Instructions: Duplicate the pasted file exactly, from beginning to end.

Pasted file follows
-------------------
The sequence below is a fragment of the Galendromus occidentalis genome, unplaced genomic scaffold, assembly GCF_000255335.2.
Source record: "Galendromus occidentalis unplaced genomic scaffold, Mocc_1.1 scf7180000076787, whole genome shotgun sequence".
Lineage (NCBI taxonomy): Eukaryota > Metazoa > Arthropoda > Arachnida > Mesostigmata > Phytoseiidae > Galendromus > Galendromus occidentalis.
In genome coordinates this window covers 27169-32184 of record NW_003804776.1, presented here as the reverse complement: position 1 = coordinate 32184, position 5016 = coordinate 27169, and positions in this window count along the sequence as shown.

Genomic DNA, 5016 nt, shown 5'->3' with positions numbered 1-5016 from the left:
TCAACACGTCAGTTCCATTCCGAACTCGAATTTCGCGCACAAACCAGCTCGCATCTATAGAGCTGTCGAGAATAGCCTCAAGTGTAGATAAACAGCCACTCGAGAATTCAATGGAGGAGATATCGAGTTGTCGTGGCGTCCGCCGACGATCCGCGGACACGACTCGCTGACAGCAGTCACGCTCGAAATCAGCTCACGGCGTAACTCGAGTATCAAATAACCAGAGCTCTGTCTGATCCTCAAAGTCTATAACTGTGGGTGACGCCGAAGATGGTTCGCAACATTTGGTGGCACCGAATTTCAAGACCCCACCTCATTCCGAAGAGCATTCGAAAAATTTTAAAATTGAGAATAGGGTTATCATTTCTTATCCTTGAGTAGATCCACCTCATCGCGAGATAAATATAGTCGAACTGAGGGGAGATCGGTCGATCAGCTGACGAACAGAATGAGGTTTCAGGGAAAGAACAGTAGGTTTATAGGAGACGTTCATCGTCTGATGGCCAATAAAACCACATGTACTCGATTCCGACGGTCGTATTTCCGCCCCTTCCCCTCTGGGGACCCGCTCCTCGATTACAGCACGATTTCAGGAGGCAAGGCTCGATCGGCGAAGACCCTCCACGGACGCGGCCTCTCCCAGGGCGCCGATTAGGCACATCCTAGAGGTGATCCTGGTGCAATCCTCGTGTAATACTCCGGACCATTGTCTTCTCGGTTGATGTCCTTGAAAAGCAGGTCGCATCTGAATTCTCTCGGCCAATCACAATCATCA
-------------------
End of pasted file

The sequence below is a fragment of the Galendromus occidentalis genome, unplaced genomic scaffold, assembly GCF_000255335.2.
Source record: "Galendromus occidentalis unplaced genomic scaffold, Mocc_1.1 scf7180000076787, whole genome shotgun sequence".
Lineage (NCBI taxonomy): Eukaryota > Metazoa > Arthropoda > Arachnida > Mesostigmata > Phytoseiidae > Galendromus > Galendromus occidentalis.
In genome coordinates this window covers 27169-32184 of record NW_003804776.1, presented here as the reverse complement: position 1 = coordinate 32184, position 5016 = coordinate 27169, and positions in this window count along the sequence as shown.

Genomic DNA, 5016 nt, shown 5'->3' with positions numbered 1-5016 from the left:
TCAACACGTCAGTTCCATTCCGAACTCGAATTTCGCGCACAAACCAGCTCGCATCTATAGAGCTGTCGAGAATAGCCTCAAGTGTAGATAAACAGCCACTCGAGAATTCAATGGAGGAGATATCGAGTTGTCGTGGCGTCCGCCGACGATCCGCGGACACGACTCGCTGACAGCAGTCACGCTCGAAATCAGCTCACGGCGTAACTCGAGTATCAAATAACCAGAGCTCTGTCTGATCCTCAAAGTCTATAACTGTGGGTGACGCCGAAGATGGTTCGCAACATTTGGTGGCACCGAATTTCAAGACCCCACCTCATTCCGAAGAGCATTCGAAAAATTTTAAAATTGAGAATAGGGTTATCATTTCTTATCCTTGAGTAGATCCACCTCATCGCGAGATAAATATAGTCGAACTGAGGGGAGATCGGTCGATCAGCTGACGAACAGAATGAGGTTTCAGGGAAAGAACAGTAGGTTTATAGGAGACGTTCATCGTCTGATGGCCAATAAAACCACATGTACTCGATTCCGACGGTCGTATTTCCGCCCCTTCCCCTCTGGGGACCCGCTCCTCGATTACAGCACGATTTCAGGAGGCAAGGCTCGATCGGCGAAGACCCTCCACGGACGCGGCCTCTCCCAGGGCGCCGATTAGGCACATCCTAGAGGTGATCCTGGTGCAATCCTCGTGTAATACTCCGGACCATTGTCTTCTCGGTTGATGTCCTTGAAAAGCAGGTCGCATCTGAATTCTCTCGGCCAATCACAATCATCA